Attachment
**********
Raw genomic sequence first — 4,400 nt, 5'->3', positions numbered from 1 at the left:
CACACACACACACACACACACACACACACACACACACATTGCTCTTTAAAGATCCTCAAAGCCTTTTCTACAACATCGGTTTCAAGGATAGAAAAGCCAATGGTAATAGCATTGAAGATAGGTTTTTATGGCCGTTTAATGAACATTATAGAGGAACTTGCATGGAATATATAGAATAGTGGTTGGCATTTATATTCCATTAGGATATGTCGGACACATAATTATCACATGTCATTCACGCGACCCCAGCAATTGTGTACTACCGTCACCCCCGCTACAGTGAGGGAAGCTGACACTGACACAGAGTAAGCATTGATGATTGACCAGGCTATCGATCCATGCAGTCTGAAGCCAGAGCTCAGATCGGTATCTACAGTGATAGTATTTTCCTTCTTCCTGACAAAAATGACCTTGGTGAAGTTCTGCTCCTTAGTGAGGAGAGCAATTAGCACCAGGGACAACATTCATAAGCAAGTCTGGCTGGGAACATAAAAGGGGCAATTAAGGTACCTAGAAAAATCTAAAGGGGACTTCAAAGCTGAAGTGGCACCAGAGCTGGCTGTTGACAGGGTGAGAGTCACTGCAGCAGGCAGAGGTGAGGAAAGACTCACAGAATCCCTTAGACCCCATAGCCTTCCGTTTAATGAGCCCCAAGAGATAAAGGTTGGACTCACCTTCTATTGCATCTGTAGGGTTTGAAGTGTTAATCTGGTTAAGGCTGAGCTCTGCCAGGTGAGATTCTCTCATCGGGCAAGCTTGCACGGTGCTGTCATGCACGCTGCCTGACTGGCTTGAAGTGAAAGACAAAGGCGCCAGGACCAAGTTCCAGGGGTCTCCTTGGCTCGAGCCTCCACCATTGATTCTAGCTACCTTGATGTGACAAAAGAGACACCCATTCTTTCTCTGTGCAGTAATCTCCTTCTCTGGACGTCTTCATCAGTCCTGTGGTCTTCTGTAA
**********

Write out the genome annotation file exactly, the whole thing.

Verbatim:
Raw genomic sequence first — 4,400 nt, 5'->3', positions numbered from 1 at the left:
CACACACACACACACACACACACACACACACACACACATTGCTCTTTAAAGATCCTCAAAGCCTTTTCTACAACATCGGTTTCAAGGATAGAAAAGCCAATGGTAATAGCATTGAAGATAGGTTTTTATGGCCGTTTAATGAACATTATAGAGGAACTTGCATGGAATATATAGAATAGTGGTTGGCATTTATATTCCATTAGGATATGTCGGACACATAATTATCACATGTCATTCACGCGACCCCAGCAATTGTGTACTACCGTCACCCCCGCTACAGTGAGGGAAGCTGACACTGACACAGAGTAAGCATTGATGATTGACCAGGCTATCGATCCATGCAGTCTGAAGCCAGAGCTCAGATCGGTATCTACAGTGATAGTATTTTCCTTCTTCCTGACAAAAATGACCTTGGTGAAGTTCTGCTCCTTAGTGAGGAGAGCAATTAGCACCAGGGACAACATTCATAAGCAAGTCTGGCTGGGAACATAAAAGGGGCAATTAAGGTACCTAGAAAAATCTAAAGGGGACTTCAAAGCTGAAGTGGCACCAGAGCTGGCTGTTGACAGGGTGAGAGTCACTGCAGCAGGCAGAGGTGAGGAAAGACTCACAGAATCCCTTAGACCCCATAGCCTTCCGTTTAATGAGCCCCAAGAGATAAAGGTTGGACTCACCTTCTATTGCATCTGTAGGGTTTGAAGTGTTAATCTGGTTAAGGCTGAGCTCTGCCAGGTGAGATTCTCTCATCGGGCAAGCTTGCACGGTGCTGTCATGCACGCTGCCTGACTGGCTTGAAGTGAAAGACAAAGGCGCCAGGACCAAGTTCCAGGGGTCTCCTTGGCTCGAGCCTCCACCATTGATTCTAGCTACCTTGATGTGACAAAAGAGACACCCATTCTTTCTCTGTGCAGTAATCTCCTTCTCTGGACGTCTTCATCAGTCCTGTGGTCTTCTGTAA